Maybe if people spent less time on the net whinging then maybe just maybe that dream job will come. It has for me and I put the hard yards in on boats that were maybe not quite the right one.

Dùghall

 

 

ah, but WHERE are you from?

 


Anonymous
Posted: Sunday, March 1, 2009 5:00 PM
Anonymous wrote:
We all make mistakes and I have certainly made my share, which I try to learn from. I believe I'm a very self-aware person and I'm always looking at myself with self-reflection to improve.  But I am so tired of people on this forum making the comment, "well maybe you should look at yourself because you may be the problem." That's true to a point, but I say again.....NO, I  AM NOT THE PROBLEM!   Just because you are "plugged in" and "connected" doesn't mean that there's something wrong with the rest of us.  I'm a highly skilled, decent, honest, hard-working captain/person.  The frustration turns to anger and bitterness when you give your best doing what you love to do, and you get thrown out like a piece of trash with no notice, no thank you, nothing.  Ability, decency, honesty, compassion for people...if that's the problem, then yeah, I'm the problem!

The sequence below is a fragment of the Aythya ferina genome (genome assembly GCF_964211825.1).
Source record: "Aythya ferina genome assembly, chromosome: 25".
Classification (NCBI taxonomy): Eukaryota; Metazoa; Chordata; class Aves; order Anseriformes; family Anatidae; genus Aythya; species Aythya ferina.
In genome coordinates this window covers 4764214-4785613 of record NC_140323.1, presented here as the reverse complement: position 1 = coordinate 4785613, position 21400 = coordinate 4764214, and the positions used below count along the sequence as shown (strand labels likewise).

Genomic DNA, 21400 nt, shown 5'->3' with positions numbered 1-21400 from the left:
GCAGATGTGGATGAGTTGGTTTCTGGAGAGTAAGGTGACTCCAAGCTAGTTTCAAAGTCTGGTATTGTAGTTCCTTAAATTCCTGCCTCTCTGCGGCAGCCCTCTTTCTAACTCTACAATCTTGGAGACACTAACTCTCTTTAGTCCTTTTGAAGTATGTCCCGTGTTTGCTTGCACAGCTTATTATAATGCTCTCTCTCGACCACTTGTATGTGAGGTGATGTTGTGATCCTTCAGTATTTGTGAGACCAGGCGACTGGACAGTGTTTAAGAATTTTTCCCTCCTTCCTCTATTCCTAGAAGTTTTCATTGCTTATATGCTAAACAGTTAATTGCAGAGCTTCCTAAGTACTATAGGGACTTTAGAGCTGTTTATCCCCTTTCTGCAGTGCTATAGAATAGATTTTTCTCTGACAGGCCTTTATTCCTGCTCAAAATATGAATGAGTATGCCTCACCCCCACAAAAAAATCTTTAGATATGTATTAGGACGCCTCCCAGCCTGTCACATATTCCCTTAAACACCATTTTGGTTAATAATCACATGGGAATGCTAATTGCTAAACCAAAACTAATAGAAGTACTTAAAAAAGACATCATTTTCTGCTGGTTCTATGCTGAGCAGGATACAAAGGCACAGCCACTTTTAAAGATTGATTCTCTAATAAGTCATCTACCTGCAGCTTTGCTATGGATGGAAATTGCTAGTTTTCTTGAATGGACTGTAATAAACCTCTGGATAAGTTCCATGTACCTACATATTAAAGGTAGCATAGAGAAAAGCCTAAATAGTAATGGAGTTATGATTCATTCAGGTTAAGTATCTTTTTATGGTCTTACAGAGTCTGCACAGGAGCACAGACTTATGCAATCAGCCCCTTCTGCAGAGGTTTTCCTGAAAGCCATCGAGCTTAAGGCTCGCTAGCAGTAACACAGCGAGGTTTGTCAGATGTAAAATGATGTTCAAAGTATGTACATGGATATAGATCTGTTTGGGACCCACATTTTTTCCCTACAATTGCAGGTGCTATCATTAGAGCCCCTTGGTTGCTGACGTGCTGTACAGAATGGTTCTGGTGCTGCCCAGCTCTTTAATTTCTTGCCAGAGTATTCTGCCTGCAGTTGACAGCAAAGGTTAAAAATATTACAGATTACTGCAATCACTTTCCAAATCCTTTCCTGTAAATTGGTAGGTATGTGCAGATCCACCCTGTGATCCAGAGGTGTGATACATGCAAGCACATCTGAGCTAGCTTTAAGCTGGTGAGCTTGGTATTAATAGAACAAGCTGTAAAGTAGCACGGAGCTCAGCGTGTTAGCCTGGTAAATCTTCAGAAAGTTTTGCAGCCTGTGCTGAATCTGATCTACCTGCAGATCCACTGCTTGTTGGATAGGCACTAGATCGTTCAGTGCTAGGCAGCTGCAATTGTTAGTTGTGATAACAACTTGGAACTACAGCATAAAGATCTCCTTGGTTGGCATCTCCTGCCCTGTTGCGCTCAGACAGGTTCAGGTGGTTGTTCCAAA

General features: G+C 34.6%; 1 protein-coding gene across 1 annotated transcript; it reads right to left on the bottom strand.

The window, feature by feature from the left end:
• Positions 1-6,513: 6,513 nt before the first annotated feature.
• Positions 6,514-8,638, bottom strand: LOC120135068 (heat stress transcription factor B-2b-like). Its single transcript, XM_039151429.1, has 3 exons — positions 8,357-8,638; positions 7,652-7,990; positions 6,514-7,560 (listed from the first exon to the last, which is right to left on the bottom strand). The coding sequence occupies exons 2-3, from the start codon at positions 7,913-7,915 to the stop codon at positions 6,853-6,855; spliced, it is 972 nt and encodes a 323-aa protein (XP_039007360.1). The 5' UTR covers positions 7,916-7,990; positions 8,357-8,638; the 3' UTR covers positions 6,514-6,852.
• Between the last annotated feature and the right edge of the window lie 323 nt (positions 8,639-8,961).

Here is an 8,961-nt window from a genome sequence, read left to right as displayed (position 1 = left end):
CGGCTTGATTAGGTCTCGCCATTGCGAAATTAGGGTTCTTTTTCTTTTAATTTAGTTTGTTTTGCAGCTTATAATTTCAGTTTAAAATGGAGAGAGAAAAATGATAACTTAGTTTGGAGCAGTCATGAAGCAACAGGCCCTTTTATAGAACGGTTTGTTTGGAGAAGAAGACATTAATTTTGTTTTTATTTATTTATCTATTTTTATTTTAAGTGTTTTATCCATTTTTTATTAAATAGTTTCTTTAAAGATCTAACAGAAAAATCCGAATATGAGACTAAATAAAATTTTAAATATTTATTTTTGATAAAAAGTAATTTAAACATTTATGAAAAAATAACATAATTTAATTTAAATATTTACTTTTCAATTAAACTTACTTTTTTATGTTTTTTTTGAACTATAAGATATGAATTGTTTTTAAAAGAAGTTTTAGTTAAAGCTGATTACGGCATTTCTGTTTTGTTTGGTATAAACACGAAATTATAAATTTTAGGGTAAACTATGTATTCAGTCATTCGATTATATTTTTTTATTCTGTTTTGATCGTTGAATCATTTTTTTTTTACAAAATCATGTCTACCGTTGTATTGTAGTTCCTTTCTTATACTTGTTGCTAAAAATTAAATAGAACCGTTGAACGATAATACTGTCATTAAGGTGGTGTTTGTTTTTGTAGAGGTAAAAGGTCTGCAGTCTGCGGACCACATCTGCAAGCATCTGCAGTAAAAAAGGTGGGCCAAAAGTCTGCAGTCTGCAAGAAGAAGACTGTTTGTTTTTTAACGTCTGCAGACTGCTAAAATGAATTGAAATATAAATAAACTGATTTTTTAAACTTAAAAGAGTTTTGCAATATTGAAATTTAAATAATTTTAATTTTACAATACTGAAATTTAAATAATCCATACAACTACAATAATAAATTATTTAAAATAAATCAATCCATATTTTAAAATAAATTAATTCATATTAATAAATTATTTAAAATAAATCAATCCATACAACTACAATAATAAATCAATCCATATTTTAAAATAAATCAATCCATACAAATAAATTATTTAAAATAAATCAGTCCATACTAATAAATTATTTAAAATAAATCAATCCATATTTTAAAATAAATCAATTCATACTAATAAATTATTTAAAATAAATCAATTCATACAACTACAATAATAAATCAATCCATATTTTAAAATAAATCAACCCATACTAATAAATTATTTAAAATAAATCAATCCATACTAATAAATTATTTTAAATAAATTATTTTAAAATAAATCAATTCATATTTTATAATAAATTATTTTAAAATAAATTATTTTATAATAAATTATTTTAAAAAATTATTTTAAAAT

dude, i mean, cpt,  you deserve a million bucks.

thanks for sharing your smart opinion!  you are so right when it comes to MANY of us.

 


Anonymous
Posted: Sunday, March 1, 2009 5:07 PM

i wish crew agents who act like this would lose big...like thier job or their business. 

maybe they will learn a lesson and learn to be more insightful and dignified when recruiting candidates for jobs.

why can't there be better and more dignified crew agencies out there?  most seem to be the same.

 

i thought it was against the law for crew agents to faciliate jobs/positions for those candidates without proper work visas.

is it not against the law? or is just my misunderstanding?


Anonymous
Posted: Sunday, March 1, 2009 5:13 PM

forgot to mention that many crew agents exude that same old "car saleman" persona when they're pitching crew or jobs to candidates? it's so icky.

 and that just about any industry, not just yachting. 


Anonymous
Posted: Sunday, March 1, 2009 5:57 PM